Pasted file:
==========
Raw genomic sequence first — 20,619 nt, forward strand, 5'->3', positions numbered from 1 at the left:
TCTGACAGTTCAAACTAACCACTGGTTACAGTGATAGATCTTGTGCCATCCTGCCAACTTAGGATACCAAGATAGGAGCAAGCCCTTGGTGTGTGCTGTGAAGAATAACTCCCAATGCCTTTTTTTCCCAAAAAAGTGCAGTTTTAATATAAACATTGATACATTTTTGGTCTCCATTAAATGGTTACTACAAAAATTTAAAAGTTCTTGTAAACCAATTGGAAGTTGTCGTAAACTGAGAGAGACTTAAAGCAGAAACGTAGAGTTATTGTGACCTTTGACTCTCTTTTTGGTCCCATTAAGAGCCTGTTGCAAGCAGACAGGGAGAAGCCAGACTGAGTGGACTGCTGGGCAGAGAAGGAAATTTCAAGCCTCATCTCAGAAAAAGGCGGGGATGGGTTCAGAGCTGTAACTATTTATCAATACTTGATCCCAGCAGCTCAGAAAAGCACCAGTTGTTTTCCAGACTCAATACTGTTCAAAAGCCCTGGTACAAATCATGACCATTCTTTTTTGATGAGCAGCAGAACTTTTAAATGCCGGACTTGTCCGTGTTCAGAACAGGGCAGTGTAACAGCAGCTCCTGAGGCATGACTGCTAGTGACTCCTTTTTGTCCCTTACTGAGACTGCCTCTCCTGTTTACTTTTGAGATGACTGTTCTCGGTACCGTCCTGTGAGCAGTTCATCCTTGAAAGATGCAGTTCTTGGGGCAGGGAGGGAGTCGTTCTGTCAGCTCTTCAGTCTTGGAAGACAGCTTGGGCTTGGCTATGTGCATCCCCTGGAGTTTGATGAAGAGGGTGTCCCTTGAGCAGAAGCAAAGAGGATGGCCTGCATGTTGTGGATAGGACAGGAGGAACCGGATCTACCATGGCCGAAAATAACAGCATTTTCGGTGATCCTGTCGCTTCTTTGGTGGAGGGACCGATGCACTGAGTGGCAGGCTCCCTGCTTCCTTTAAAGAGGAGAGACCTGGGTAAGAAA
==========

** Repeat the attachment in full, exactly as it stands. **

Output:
Raw genomic sequence first — 20,619 nt, forward strand, 5'->3', positions numbered from 1 at the left:
TCTGACAGTTCAAACTAACCACTGGTTACAGTGATAGATCTTGTGCCATCCTGCCAACTTAGGATACCAAGATAGGAGCAAGCCCTTGGTGTGTGCTGTGAAGAATAACTCCCAATGCCTTTTTTTCCCAAAAAAGTGCAGTTTTAATATAAACATTGATACATTTTTGGTCTCCATTAAATGGTTACTACAAAAATTTAAAAGTTCTTGTAAACCAATTGGAAGTTGTCGTAAACTGAGAGAGACTTAAAGCAGAAACGTAGAGTTATTGTGACCTTTGACTCTCTTTTTGGTCCCATTAAGAGCCTGTTGCAAGCAGACAGGGAGAAGCCAGACTGAGTGGACTGCTGGGCAGAGAAGGAAATTTCAAGCCTCATCTCAGAAAAAGGCGGGGATGGGTTCAGAGCTGTAACTATTTATCAATACTTGATCCCAGCAGCTCAGAAAAGCACCAGTTGTTTTCCAGACTCAATACTGTTCAAAAGCCCTGGTACAAATCATGACCATTCTTTTTTGATGAGCAGCAGAACTTTTAAATGCCGGACTTGTCCGTGTTCAGAACAGGGCAGTGTAACAGCAGCTCCTGAGGCATGACTGCTAGTGACTCCTTTTTGTCCCTTACTGAGACTGCCTCTCCTGTTTACTTTTGAGATGACTGTTCTCGGTACCGTCCTGTGAGCAGTTCATCCTTGAAAGATGCAGTTCTTGGGGCAGGGAGGGAGTCGTTCTGTCAGCTCTTCAGTCTTGGAAGACAGCTTGGGCTTGGCTATGTGCATCCCCTGGAGTTTGATGAAGAGGGTGTCCCTTGAGCAGAAGCAAAGAGGATGGCCTGCATGTTGTGGATAGGACAGGAGGAACCGGATCTACCATGGCCGAAAATAACAGCATTTTCGGTGATCCTGTCGCTTCTTTGGTGGAGGGACCGATGCACTGAGTGGCAGGCTCCCTGCTTCCTTTAAAGAGGAGAGACCTGGGTAAGAAA